Last French WWI veteran dies
( AP ) - France's last remaining veteran of World War I died Wednesday at age 110 after outliving 8.4 million Frenchmen who fought in what they called "la Grande Guerre."
Lazare Ponticelli, who was born in Italy but chose to fight for France and was a French citizen for most of the past century, died at his home in the Paris suburb of Kremlin-Bicetre, the national veterans' office said.
"It is to him and his generation that we owe in large part the peaceful and pacified Europe of today. It is up to us to be worthy of that," President Nicolas Sarkozy said in a statement.
France planned a national funeral ceremony Monday honoring Ponticelli and all the "poilus," an affectionate term meaning hairy or tough that the French use for their soldiers who fought in World War I.
The 1914-1918 conflict, known at the time as the Great War or the "war to end all wars," tore Europe apart and killed millions. Only a handful of World War I veterans are still living, scattered from Australia to the United States and Europe. Germany's last WWI veteran died on New Year's Day.
Monuments to battles and war dead cover swathes of France where trenches once divided the landscape during the war, which left 1.4 million French fighters dead, of 8.4 million who served.
Ponticelli was born Dec. 7, 1897, in Bettola, a town in northern Italy.
To escape a tough childhood, Ponticelli trooped off alone at age 9 to the nearest railway station, 21 miles away in Piacenza, where he took a train to join his brothers in France, eventually becoming a French citizen, according to the veterans' office in Versailles.
In the French capital, he worked as a chimney sweep and then as a newspaper boy. When the war broke out, he was just 16, so he lied about his age to enlist, the president's statement said.
Ponticelli decided to fight for France, because it had taken him in.
"It was my way of saying 'Thank you," he said in a 2005 interview with the newspaper Le Monde.
Ponticelli joined the Foreign Legion during the war and served in the Argonne region of forest, rivers and lakes in northeast France, digging burial pits and trenches.
"At the beginning, we barely knew how to fight and had hardly any ammunition. Every time that one of us died, we fell silent and waited for our turn," he said in the 2005 interview.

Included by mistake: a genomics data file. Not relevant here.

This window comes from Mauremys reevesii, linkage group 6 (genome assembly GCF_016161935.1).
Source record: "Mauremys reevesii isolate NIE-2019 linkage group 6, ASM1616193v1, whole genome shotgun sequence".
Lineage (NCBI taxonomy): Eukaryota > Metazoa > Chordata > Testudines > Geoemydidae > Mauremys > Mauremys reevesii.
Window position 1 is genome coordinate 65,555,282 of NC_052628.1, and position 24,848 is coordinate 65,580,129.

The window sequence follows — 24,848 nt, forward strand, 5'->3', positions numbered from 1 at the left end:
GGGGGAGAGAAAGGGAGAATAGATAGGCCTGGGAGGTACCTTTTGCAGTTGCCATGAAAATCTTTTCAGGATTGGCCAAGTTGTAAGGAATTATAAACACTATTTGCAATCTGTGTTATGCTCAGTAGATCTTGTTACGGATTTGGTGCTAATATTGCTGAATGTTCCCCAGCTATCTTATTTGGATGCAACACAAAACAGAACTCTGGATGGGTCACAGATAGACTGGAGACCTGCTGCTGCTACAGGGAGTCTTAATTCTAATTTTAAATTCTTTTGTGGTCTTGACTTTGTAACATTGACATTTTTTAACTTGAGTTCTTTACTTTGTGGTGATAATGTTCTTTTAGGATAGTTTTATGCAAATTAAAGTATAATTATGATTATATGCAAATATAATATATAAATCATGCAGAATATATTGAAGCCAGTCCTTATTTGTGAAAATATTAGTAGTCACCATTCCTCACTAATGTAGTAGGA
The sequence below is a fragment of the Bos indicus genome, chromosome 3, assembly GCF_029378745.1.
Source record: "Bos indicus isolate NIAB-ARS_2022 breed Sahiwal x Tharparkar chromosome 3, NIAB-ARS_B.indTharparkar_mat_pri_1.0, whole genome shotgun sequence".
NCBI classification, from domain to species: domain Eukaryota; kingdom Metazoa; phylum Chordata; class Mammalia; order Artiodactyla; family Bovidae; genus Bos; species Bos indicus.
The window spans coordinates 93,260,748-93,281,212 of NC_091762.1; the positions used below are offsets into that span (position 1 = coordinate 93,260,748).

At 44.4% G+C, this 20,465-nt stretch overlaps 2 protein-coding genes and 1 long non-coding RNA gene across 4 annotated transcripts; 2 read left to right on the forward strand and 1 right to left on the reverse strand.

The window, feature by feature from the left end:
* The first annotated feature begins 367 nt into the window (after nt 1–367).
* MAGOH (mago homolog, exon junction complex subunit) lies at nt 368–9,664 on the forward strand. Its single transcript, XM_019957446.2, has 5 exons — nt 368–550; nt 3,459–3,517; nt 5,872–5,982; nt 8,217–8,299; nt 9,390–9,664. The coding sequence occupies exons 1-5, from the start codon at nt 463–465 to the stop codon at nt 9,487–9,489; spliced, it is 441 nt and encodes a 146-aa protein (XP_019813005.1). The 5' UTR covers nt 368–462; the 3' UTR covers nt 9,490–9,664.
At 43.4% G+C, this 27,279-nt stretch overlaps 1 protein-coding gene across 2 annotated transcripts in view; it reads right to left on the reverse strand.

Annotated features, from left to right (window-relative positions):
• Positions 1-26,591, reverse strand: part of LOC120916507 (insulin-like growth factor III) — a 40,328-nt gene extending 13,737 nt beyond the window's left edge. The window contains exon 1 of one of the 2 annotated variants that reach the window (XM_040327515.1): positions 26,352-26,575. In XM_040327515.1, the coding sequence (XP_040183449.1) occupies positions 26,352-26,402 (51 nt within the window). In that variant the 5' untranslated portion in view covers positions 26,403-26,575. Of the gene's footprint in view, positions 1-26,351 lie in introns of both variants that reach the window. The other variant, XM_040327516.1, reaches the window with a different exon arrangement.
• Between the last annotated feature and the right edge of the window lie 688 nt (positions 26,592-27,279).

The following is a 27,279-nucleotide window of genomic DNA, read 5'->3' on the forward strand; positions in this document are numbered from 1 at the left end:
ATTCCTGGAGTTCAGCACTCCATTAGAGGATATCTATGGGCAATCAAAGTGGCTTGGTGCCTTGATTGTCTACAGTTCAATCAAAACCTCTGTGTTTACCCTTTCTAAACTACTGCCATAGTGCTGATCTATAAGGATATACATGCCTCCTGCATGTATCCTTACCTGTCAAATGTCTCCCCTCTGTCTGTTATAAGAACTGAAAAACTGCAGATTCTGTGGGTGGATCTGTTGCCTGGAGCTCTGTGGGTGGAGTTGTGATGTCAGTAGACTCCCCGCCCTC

He also recalled running into no man's land to save a wounded comrade stuck in barbed wire.
"He was shouting, 'Come and get me, I've severed a leg.' The stretcher-bearers didn't dare go out. I couldn't bear it any longer," he said.
When Italy entered the war in 1915, Ponticelli was called up to fight with an Italian Alpine regiment. He tried to hide, but was found and sent to fight the Austrian army.
He described moments of fraternity with enemy Austrian soldiers.
"They gave us tobacco, and we gave them loaves of bread. No one was shooting any more. The headquarters found out, and moved us to a tougher zone," he told Le Monde.
He described the joy in receiving letters from a milkmaid who "adopted" him when he was serving in Italy. He couldn't read at the time, so comrades read them to him, according to a biography by the Versailles veterans' office.
He returned to France in 1921, and he and his brothers started a company that made factory smokestacks. The company, Ponticelli Freres, grew into a manufacturer of specialized industrial equipment and is still in business.
Ponticelli became a French citizen in 1939, his nephew said.
His family was uncomfortable with the elaborate national funeral ceremony planned. Ponticelli agreed to one before his death, as long as it honored all the poilus and not just himself.
"We are trying to keep this a bit personal. We didn't want all this ceremony," said his grandnephew, Daniel Ponticelli.
He will be interred in a family burial plot in Paris.